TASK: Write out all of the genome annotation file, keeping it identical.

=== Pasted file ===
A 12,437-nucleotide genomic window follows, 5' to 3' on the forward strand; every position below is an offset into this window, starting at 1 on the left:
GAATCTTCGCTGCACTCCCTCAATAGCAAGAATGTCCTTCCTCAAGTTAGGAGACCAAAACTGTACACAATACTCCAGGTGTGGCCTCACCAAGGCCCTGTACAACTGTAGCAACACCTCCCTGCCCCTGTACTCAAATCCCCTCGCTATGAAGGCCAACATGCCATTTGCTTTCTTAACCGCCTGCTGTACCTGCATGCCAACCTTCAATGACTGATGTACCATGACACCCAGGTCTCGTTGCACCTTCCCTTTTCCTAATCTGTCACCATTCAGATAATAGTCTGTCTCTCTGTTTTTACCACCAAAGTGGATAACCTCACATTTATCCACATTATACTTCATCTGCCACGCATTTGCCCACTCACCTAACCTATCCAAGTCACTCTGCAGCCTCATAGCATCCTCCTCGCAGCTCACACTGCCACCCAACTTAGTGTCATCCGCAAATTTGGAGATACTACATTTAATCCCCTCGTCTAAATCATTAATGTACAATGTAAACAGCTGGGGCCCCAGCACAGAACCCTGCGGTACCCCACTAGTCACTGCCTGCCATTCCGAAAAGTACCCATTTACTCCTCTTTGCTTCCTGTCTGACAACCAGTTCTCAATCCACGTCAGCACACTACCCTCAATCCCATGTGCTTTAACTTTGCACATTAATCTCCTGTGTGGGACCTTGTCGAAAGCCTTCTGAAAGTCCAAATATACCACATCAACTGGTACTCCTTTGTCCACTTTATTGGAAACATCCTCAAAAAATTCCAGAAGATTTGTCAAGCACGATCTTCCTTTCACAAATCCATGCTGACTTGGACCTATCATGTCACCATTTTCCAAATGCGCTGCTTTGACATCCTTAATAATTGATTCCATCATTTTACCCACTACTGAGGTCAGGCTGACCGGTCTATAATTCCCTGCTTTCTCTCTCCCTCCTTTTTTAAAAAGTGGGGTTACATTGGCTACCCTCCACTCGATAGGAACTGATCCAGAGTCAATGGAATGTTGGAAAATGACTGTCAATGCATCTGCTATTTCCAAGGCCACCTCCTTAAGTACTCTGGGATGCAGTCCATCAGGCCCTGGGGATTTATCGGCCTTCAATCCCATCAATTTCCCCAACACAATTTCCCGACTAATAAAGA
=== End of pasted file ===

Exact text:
A 12,437-nucleotide genomic window follows, 5' to 3' on the forward strand; every position below is an offset into this window, starting at 1 on the left:
GAATCTTCGCTGCACTCCCTCAATAGCAAGAATGTCCTTCCTCAAGTTAGGAGACCAAAACTGTACACAATACTCCAGGTGTGGCCTCACCAAGGCCCTGTACAACTGTAGCAACACCTCCCTGCCCCTGTACTCAAATCCCCTCGCTATGAAGGCCAACATGCCATTTGCTTTCTTAACCGCCTGCTGTACCTGCATGCCAACCTTCAATGACTGATGTACCATGACACCCAGGTCTCGTTGCACCTTCCCTTTTCCTAATCTGTCACCATTCAGATAATAGTCTGTCTCTCTGTTTTTACCACCAAAGTGGATAACCTCACATTTATCCACATTATACTTCATCTGCCACGCATTTGCCCACTCACCTAACCTATCCAAGTCACTCTGCAGCCTCATAGCATCCTCCTCGCAGCTCACACTGCCACCCAACTTAGTGTCATCCGCAAATTTGGAGATACTACATTTAATCCCCTCGTCTAAATCATTAATGTACAATGTAAACAGCTGGGGCCCCAGCACAGAACCCTGCGGTACCCCACTAGTCACTGCCTGCCATTCCGAAAAGTACCCATTTACTCCTCTTTGCTTCCTGTCTGACAACCAGTTCTCAATCCACGTCAGCACACTACCCTCAATCCCATGTGCTTTAACTTTGCACATTAATCTCCTGTGTGGGACCTTGTCGAAAGCCTTCTGAAAGTCCAAATATACCACATCAACTGGTACTCCTTTGTCCACTTTATTGGAAACATCCTCAAAAAATTCCAGAAGATTTGTCAAGCACGATCTTCCTTTCACAAATCCATGCTGACTTGGACCTATCATGTCACCATTTTCCAAATGCGCTGCTTTGACATCCTTAATAATTGATTCCATCATTTTACCCACTACTGAGGTCAGGCTGACCGGTCTATAATTCCCTGCTTTCTCTCTCCCTCCTTTTTTAAAAAGTGGGGTTACATTGGCTACCCTCCACTCGATAGGAACTGATCCAGAGTCAATGGAATGTTGGAAAATGACTGTCAATGCATCTGCTATTTCCAAGGCCACCTCCTTAAGTACTCTGGGATGCAGTCCATCAGGCCCTGGGGATTTATCGGCCTTCAATCCCATCAATTTCCCCAACACAATTTCCCGACTAATAAAGA